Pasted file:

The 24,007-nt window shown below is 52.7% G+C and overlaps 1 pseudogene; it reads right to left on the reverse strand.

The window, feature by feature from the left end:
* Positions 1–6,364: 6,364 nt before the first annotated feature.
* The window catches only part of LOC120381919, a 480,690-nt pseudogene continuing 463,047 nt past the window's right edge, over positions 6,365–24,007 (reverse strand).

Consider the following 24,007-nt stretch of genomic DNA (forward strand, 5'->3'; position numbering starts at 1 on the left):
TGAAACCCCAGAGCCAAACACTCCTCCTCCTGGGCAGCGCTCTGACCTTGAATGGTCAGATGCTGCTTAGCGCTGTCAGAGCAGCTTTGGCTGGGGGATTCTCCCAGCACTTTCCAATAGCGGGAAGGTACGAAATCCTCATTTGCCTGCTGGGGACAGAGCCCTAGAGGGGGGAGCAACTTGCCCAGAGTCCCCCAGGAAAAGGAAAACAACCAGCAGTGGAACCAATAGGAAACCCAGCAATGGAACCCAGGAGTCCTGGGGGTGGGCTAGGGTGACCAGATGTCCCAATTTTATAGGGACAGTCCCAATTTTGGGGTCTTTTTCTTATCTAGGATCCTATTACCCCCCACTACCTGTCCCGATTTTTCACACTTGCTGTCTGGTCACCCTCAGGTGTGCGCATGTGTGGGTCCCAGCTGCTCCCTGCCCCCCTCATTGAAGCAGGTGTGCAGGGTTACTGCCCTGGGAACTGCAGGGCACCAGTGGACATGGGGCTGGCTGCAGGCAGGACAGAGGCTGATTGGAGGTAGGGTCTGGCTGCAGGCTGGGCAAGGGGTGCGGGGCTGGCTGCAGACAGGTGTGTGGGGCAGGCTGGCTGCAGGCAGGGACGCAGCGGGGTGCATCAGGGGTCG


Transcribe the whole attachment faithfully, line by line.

The 24,007-nt window shown below is 52.7% G+C and overlaps 1 pseudogene; it reads right to left on the reverse strand.

The window, feature by feature from the left end:
* Positions 1–6,364: 6,364 nt before the first annotated feature.
* The window catches only part of LOC120381919, a 480,690-nt pseudogene continuing 463,047 nt past the window's right edge, over positions 6,365–24,007 (reverse strand).

Consider the following 24,007-nt stretch of genomic DNA (forward strand, 5'->3'; position numbering starts at 1 on the left):
TGAAACCCCAGAGCCAAACACTCCTCCTCCTGGGCAGCGCTCTGACCTTGAATGGTCAGATGCTGCTTAGCGCTGTCAGAGCAGCTTTGGCTGGGGGATTCTCCCAGCACTTTCCAATAGCGGGAAGGTACGAAATCCTCATTTGCCTGCTGGGGACAGAGCCCTAGAGGGGGGAGCAACTTGCCCAGAGTCCCCCAGGAAAAGGAAAACAACCAGCAGTGGAACCAATAGGAAACCCAGCAATGGAACCCAGGAGTCCTGGGGGTGGGCTAGGGTGACCAGATGTCCCAATTTTATAGGGACAGTCCCAATTTTGGGGTCTTTTTCTTATCTAGGATCCTATTACCCCCCACTACCTGTCCCGATTTTTCACACTTGCTGTCTGGTCACCCTCAGGTGTGCGCATGTGTGGGTCCCAGCTGCTCCCTGCCCCCCTCATTGAAGCAGGTGTGCAGGGTTACTGCCCTGGGAACTGCAGGGCACCAGTGGACATGGGGCTGGCTGCAGGCAGGACAGAGGCTGATTGGAGGTAGGGTCTGGCTGCAGGCTGGGCAAGGGGTGCGGGGCTGGCTGCAGACAGGTGTGTGGGGCAGGCTGGCTGCAGGCAGGGACGCAGCGGGGTGCATCAGGGGTCG